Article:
Environmental and wildlife regulations

There are laws in place to help protect Victoria's spectacular marine environment and wildlife.

General advice:

  • Launch and retrieve your boat at designated boat ramps.
  • Reduce your vessel speed to five knots near the edge of lakes and rivers.
  • Dispose of all rubbish including fishing line, bait bags and food scraps appropriately.
  • Use sewage disposal facilities and prevent fuel and oil from entering the water.

Shipwreck protected zones

Protected zones have been declared around nine shipwreck sites, six of which are in Port Phillip Bay. It is an offence to enter a protected zone without a permit. This includes fishing, trawling or any underwater activity such as diving within a protected zone.

Remember: Protected zone = No entry (without a permit) 

It's also an offence to damage, disturb or interfere with any historic shipwreck. This includes anchoring on it or removing objects from the wreck.

Visit the Victorian Fisheries Authority website for more information about shipwreck protected zones.

Marine mammals

It's important not to get too close to marine mammals such as whales, dolphins and seals when on the water. To reduce the risk of disturbance to natural behaviours:

  • Boats are not permitted to approach within:
    • 100 metres of a dolphin
    • 200 metres of a whale
  • Jet skis are not permitted within 300 metres of either a whale or dolphin

Caution zones

Caution zones apply within:

  • 300 metres of a whale
  • 150 metres of a dolphin
  • 50 metres of a seal.

When in the caution zone, all vessels (motorised or not) must:

  • Avoid sudden changes in direction
  • Maintain a constant speed not exceeding 5 knots (8 kilometres per hour)
  • Leave the caution zone if a marine mammal shows any sign of disturbance
  • Not approach whales, dolphins or seals from directly in front of the animal
  • Not approach whales, dolphins or seals from directly behind the animal
  • Not be in the known path of a whale, dolphin or seal
  • Not form a barrier between a marine mammal and its group
  • Not come between a mother and her young.

If a marine mammal approaches you – if a dolphin decides to ride the bow wave of your boat or if it takes an interest in your vessel, for example – you are not committing an offence. However, if you deliberately approach closer than the minimum prescribed distances you may be liable for prosecution.

In a narrow waterway (that is, waterways less than 300 metres wide), you cannot approach closer than 30 metres to a whale or dolphin, unless navigating for safe passage. There are no restrictions on how close you can get to a seal in the water but a vessel must be kept at least 30 metres from a seal on land.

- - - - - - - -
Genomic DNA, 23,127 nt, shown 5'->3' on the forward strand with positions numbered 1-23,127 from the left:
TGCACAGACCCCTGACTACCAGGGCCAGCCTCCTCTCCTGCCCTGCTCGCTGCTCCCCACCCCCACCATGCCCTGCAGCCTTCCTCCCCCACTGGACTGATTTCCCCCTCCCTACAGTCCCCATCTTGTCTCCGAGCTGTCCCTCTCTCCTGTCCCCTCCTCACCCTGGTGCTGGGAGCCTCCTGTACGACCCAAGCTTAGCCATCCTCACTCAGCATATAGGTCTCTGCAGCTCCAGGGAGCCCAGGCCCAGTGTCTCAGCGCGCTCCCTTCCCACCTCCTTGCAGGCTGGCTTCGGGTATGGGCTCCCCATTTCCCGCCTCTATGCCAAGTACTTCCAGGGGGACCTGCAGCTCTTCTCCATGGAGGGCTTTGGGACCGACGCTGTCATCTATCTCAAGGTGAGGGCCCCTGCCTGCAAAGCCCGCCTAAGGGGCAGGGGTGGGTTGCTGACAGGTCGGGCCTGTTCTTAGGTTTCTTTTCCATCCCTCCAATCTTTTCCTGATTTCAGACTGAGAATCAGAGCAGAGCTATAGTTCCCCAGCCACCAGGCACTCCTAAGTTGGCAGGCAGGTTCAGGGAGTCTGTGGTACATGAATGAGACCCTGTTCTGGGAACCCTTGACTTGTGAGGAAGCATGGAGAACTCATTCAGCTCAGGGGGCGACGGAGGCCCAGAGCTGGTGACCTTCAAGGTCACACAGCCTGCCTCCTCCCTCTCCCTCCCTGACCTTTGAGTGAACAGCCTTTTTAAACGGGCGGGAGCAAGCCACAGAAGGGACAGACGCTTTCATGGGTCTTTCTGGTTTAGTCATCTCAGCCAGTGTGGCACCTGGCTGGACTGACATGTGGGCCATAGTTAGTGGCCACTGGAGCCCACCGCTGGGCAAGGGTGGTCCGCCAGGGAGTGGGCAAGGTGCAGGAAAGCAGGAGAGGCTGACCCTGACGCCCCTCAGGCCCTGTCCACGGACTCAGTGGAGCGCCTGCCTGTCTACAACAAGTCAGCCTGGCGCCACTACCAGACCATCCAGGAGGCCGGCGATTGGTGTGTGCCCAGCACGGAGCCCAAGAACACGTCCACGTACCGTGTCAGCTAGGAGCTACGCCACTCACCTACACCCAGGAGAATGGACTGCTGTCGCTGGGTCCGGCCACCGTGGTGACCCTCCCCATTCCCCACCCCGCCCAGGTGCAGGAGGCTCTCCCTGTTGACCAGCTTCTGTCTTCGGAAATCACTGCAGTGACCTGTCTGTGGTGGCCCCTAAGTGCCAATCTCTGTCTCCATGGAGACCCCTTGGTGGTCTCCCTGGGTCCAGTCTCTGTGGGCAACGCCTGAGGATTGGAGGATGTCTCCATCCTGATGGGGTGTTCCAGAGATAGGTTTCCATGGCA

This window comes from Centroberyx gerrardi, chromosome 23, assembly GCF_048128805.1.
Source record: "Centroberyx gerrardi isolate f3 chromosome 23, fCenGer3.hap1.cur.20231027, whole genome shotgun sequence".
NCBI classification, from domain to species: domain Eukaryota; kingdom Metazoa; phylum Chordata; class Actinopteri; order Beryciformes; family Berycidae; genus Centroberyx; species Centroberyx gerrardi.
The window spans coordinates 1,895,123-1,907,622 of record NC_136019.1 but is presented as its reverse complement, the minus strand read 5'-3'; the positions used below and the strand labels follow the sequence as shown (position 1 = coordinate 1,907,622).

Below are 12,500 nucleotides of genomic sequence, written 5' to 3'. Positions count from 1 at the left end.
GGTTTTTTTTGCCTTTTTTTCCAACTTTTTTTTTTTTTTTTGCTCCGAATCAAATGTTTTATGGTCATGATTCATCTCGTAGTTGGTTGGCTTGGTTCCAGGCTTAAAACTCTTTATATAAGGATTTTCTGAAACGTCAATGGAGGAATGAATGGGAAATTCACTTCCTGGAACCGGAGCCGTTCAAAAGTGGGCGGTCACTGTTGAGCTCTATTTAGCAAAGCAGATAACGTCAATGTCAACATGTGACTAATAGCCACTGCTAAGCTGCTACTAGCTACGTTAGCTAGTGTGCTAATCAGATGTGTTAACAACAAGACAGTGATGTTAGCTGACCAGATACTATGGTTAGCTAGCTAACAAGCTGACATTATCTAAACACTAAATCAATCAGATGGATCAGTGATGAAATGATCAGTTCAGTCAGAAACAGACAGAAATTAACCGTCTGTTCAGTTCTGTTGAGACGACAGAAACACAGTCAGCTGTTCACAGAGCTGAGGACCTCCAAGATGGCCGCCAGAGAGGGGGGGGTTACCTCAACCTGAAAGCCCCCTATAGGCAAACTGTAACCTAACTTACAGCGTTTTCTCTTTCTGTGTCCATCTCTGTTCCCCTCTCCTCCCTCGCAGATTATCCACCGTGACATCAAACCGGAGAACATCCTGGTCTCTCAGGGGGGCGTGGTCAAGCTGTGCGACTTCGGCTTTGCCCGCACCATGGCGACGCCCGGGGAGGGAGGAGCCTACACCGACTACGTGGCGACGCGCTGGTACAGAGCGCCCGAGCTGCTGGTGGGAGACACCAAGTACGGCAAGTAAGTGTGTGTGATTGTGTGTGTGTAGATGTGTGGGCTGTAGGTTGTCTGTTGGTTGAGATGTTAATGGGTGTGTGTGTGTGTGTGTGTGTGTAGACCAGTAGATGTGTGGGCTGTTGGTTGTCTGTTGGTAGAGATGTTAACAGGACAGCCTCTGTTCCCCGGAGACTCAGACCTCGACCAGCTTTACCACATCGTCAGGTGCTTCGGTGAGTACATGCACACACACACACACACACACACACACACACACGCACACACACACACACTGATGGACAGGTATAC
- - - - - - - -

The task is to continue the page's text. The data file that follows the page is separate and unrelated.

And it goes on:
Licensed tour operators are permitted to approach closer than distances detailed above, subject to a range of operating conditions.

Visit the Department of Environment, Land, Water and Planning (DELWP) website for more advice about whales, dolphins and seals – including water safety around marine mammals, protected areas and encountering seals on land.

Marine aquaculture

Offshore marine aquaculture fisheries reserves have been established in and around Port Phillip, marked by navigation aids with 'Aquaculture' written on the yellow 'X' crossbar. They are lit at night. Recreational users in surrounding waters should proceed with caution if near or entering the reserves.

Visit the Victorian Fisheries Authority website for more information about aquaculture fisheries reserves.

Marine parks and sanctuaries

The Victorian Government has created a system of 13 marine national parks and 11 smaller marine sanctuaries to ensure that representative samples of Victoria's marine environment are conserved for future generations.


All forms of commercial and recreational fishing from sea or shore are prohibited, including collecting bait, line fishing, setting traps, netting and the use of spears. Heavy penalties apply.

Boundary markers

Yellow on-shore triangles

These are located at the park boundaries and point in towards the marine national park or marine sanctuary. In some cases there are two yellow on-shore triangles located one above the other. These two triangles can be used to get a lead to the boundary by aligning the two triangles, one directly above the other.

Yellow in-water special mark 

These markers are found on buoys and piles and are used in waters to mark the boundaries of zones and other special areas.

Diagram of marine national park or sanctuary boundary markers - a yellow triangle and a yellow cross

Visit the Victorian Fisheries Authority website for more information about marine national parks and sanctuaries.

Bird monitoring

BirdLife Australia is providing boaters with resources to take note of bird types they see to aid conservation.

Cliffs and water at Port Campbell

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